Sally Tomlinson

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ISBN 9781788213943
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ISBN 9781788213950
224 pages   |  198 x 129mm   |  20 October 2022


"This book, by our internationally leading sociologist of educational diversity, could not be more timely. The urgent need for radical educational reform to prevent the widespread return of ignorance is clearly stated in this admirable book." – Stewart Ranson, Emeritus Professor, University of Warwick

"The provision of maintained – ‘state’ – education has improved dramatically since the 1942 Beveridge Report. But it remains a policy landscape riven with strong opinion, prejudice and ideology. Some of those nostrums seem to stem from the personal but universal experience of school (and can consequently manifest sweet or sour nostalgia), some of them indicate a complete absence of reality or recognition of changing needs, some are really useful. The competing views of educational theorists, teachers, parents, along with the wider societal and political concerns (or lack of them) about meaningful quality, equity or equality of opportunity are difficult to navigate. It’s perhaps no surprise, therefore, that successive governments, despite countless Education Acts, have yet to slay and banish the Giant of Ignorance. Sally Tomlinson is a passionate defender and upholder of educational and teaching standards and her journey through Britain’s chequered postwar history of education provision draws on her long, broad and unrivalled experience of the sector. She throws into stark relief the challenges which teachers continue to face as they are confronted by the giddying sets of policy initiatives and frameworks. Too often, the ‘changers’ deny the resources necessary to implement the changes. Even more frequently, they put what should be diagnostic tools of testing, targets and reporting in place of infant and adolescent well-being and motivation as well as the learning and application of knowledge and experience.

‘Knowledge is power’ we are told. But, regrettably, ignorance is not without influence either. That’s why Professor Tomlinson’s assault on the Giant should be made mandatory reading for all policymakers who truly want to topple the tyrant.” – Neil Kinnock, former Leader of the Labour Party


Ignorance can be exploited and superior groups have the power to determine who gets any or what kind of education. Beveridge seized on this as one of the five giants that threatened to prevent Britain from becoming a safe and decent place to live.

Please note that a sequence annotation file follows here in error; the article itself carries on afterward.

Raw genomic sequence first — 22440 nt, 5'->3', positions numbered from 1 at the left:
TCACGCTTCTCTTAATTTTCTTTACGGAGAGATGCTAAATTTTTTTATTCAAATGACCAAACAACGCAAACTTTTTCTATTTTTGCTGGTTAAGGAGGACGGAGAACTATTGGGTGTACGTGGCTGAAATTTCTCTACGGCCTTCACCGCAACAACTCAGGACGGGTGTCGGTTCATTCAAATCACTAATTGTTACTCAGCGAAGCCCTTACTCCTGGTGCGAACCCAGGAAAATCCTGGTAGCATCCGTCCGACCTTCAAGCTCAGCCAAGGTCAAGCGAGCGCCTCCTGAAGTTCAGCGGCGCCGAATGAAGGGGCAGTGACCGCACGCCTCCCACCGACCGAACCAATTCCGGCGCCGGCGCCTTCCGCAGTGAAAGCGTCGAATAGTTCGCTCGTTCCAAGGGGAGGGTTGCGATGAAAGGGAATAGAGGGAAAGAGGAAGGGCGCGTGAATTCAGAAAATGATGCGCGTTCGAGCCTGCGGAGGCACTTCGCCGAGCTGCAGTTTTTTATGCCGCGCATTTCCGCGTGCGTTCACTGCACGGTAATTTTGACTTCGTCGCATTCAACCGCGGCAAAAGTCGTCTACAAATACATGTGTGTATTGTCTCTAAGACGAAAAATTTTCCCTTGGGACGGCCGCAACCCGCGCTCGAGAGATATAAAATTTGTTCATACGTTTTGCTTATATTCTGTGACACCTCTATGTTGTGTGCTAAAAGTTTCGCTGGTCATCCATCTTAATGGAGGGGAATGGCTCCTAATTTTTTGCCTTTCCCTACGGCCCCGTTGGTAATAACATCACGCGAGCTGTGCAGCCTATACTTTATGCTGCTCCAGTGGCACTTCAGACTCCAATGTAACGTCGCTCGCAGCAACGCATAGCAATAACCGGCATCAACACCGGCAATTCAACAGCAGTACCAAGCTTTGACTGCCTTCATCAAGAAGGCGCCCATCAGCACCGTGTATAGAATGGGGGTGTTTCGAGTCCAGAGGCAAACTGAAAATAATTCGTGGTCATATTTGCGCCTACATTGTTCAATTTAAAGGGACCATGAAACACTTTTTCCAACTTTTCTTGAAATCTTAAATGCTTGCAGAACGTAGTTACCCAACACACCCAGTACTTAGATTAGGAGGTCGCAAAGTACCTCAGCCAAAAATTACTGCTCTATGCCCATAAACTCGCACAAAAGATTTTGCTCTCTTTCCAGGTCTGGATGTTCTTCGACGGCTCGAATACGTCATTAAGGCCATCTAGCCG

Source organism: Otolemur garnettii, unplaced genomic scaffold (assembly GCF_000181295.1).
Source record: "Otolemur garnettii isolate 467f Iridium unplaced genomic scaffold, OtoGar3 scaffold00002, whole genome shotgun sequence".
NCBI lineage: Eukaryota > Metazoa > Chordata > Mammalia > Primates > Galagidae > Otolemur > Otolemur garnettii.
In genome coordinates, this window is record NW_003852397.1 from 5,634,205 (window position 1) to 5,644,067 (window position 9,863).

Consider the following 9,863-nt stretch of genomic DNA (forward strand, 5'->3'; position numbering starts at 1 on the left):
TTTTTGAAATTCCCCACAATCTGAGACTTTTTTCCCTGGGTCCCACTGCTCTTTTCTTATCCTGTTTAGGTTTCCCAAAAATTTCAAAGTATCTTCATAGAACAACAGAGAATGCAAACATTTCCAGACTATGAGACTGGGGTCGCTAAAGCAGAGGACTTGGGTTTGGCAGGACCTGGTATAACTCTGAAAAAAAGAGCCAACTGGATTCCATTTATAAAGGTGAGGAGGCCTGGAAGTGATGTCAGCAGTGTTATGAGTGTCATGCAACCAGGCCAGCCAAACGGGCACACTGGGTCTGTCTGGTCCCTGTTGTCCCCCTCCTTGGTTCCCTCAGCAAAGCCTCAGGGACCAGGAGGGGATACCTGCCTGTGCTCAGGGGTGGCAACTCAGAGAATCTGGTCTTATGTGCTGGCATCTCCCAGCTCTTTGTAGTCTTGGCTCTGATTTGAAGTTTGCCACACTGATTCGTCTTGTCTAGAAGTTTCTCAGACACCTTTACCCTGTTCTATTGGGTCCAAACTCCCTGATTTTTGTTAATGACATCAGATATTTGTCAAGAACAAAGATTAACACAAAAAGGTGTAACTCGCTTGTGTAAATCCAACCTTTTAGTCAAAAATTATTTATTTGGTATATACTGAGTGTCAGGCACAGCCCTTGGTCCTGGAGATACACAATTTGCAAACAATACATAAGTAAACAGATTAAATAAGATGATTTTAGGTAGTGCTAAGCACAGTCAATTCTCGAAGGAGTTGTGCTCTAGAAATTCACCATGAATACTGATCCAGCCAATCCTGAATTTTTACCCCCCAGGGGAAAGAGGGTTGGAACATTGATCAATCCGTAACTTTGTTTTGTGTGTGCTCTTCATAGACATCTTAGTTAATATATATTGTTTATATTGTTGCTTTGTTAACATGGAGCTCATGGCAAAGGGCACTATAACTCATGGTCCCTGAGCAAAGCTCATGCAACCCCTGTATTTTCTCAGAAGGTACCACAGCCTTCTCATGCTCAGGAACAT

Education across the UK has been transformed since the immediate postwar period. The majority of school-leavers are literate and numerate to varying degrees. Girls are given the same education opportunities as boys and efforts and attention is paid to those with special needs and learning difficulties. However, legacies of different schooling systems and different payment systems have led to the persistence of social inequalities, entrenching them in society and perpetuated by the power dynamics that it creates between class, race and gender. The mania for testing, targets, choice and competition, the tinkering with school structures and the part-privatisation of the system has made schools into a marketplace rather than a place of learning. Young people have become consumers rather than citizens sharing learning and the democratic values needed to prevent the ignorance that Beveridge described as "the evil weed, which dictators may activate among their dupes, but which no democracy can afford".

Sally Tomlinson traces our trajectory from the ignorance of the early twentieth century to the dangers that current educational approaches pose for our future citizens.


1. Introduction: ignorance evolves
2. Breaking out of ignorance, 1945–80
3. Market forces and ignorance in the 1980s
4. Redistributing ignorance in the 1990s
5. Bog standard schools and academies, 2000–09
6. Weirdos and misfits, 2010–20
7. Ignorance in Covid/post-Covid schooling, 2020–21
8. Conclusion

Author Information

Sally Tomlinson is Emeritus Professor at Goldsmiths University and an Honorary Fellow in the Education Department at Oxford University. She has held professorial chairs at the universities of Lancaster and Swansea. Her most recent books are Rule Britannia: Brexit and the End of Empire (with Danny Dorling) (2019) and Education and Race from Empire to Brexit (2019).

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